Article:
Symphony No. 6 in B minor, Op. 54
Orchestration: piccolo, two flutes, two oboes, English horn, three clarinets (3rd = E-flat clarinet), bass clarinet, three bassoons (3rd = contrabassoon), four horns, three trumpets, three trombones, tuba, timpani, percussion (bass drum, cymbals, snare drum, tam-tam, tambourine, triangle, xylophone), harp, celesta, and strings
First Los Angeles Philharmonic performance: November 29, 1945, Alfred Wallenstein conducting
Shostakovich’s Sixth Symphony was a surprise to everyone, very likely including himself. It was the work of an artist with a rediscovered confidence in his powers and position, a man at the crest of a roller coaster ride. He had been the golden boy of Soviet music since the premiere of his First Symphony in 1924. But in 1936 Shostakovich became the target of official criticism, for the first but not the last time, when Pravda derided his opera Lady Macbeth of Mtsensk as degenerate and pornographic. It should be kept in mind that while the debate bears certain similarities to the one now raging over government support of the arts in this country, a Soviet composer did not have the option of simply turning his back on the government.
Shostakovich responded first by withdrawing his Fourth Symphony (20 years later he called it “an imperfect, long-winded work that suffers from ‘grandiosomania’”) and in 1937 he scored a major triumph with the Fifth, which he called a “reply to just criticism.” It put him back on top of the world, a darling of both official and private Russia. A year after its premiere, Shostakovich announced in Soviet Art magazine that he was writing a symphony “to express through the medium of sound the immortal image of Lenin as a great son of the Russian people and a great leader and teacher of all the masses. I have received numerous letters from all corners of the Soviet Union with regard to my future symphony.”
It was a mistake to conceive a symphony in response to fan letters or the unspoken desires of bureaucrats, and the Lenin symphony never materialized. Instead, in 1939, Shostakovich brought out the Sixth Symphony, a work with no heroic mood, no extramusical significance, and less-than-obvious musical significance. Its structure — a long slow movement followed by two scherzos — was odd, and critics did not know what to make of it; they still don’t. It was received coolly, a minor dip on the roller coaster before the Seventh Symphony turned him into a wartime hero. Treated as music to be enjoyed by an audience under no obligation to make anything in particular out of it, it presents no problem at all. It is a creation of stunning beauty followed by terrific fun.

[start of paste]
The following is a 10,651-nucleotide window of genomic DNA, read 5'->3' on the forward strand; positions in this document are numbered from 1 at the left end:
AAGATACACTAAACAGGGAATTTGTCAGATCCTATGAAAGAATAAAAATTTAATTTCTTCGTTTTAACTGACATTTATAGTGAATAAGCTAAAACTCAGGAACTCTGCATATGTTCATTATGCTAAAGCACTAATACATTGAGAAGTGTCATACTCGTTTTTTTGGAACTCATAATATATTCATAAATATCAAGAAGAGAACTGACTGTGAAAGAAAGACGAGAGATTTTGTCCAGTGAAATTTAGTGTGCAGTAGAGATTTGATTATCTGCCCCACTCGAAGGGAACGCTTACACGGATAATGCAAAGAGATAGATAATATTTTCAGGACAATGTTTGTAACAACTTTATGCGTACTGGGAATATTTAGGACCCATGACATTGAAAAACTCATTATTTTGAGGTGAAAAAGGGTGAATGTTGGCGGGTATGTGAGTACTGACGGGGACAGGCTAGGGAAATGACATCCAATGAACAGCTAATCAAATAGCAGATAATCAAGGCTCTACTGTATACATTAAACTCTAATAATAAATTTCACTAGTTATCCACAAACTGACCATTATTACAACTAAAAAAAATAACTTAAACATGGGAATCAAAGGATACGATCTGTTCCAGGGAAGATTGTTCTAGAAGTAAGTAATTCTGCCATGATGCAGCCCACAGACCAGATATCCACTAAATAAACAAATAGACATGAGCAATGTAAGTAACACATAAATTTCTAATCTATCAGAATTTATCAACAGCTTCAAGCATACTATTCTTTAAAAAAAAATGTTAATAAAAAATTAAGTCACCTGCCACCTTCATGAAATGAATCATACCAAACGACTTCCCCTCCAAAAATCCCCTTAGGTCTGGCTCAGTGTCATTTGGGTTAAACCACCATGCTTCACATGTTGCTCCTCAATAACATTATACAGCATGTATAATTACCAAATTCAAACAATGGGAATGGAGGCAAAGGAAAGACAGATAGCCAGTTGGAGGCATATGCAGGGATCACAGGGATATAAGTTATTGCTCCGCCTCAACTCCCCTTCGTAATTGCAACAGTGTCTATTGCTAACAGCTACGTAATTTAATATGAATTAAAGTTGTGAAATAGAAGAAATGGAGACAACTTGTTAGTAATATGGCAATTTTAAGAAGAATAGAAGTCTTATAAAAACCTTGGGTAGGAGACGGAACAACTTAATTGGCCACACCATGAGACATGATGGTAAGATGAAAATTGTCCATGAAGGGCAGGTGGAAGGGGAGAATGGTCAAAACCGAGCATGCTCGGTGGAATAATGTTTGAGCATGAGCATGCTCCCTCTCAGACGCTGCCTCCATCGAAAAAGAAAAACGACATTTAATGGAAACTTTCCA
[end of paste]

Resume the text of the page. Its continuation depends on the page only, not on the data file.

The first movement, which takes more than half the Symphony’s length, is an extended, solemn Largo, a deep exploration of one profound emotional affect. It takes much of its character from the upward yearning of the principal theme, and uses a handful of melodic ideas repeated and revisited with kaleidoscopic variation to build a long-lined, seamless structure. The sound picture is often reminiscent of Mahler, particularly the funereal theme introduced by the English horn.
Solemnity having had its say, the fun begins. The second movement is a scherzo that features a wealth of melody (much of it derived from the opening solo by the small E-flat clarinet, and the violins’ pizzicato figure accompanying it), and a wealth of different moods. A middle section begins with a brusque theme in the clarinets and bassoons over a driving tremolando in the cellos and grows steadily, becoming very big and ominous before climaxing in the full orchestra and subsiding into a recapitulation of sorts, where the flute plays the opening theme upside down.
The last movement is a romp, and a largely comical one. The first part of it features a lightning-quick gallop in the violins, and lots of virtuosic doodling in the woodwinds and strings. The velocity, if not the intensity, decreases with a change from duple to triple meter, as the whole orchestra takes turns emphatically hammering out a quarter-note figure. (Shostakovich is pretty emphatic about this himself, loading the score with accent marks and the instruction marcatissimo.) This section climaxes and fades into a quiet section of uncertain rhythm (the meter changes between two and three nearly, but not quite, every bar), until a solo violin brings back the opening gallop. It builds to a raucous, self-consciously farcical coda that sounds a bit like a can-can for body-builders in the middle of a fraternity party.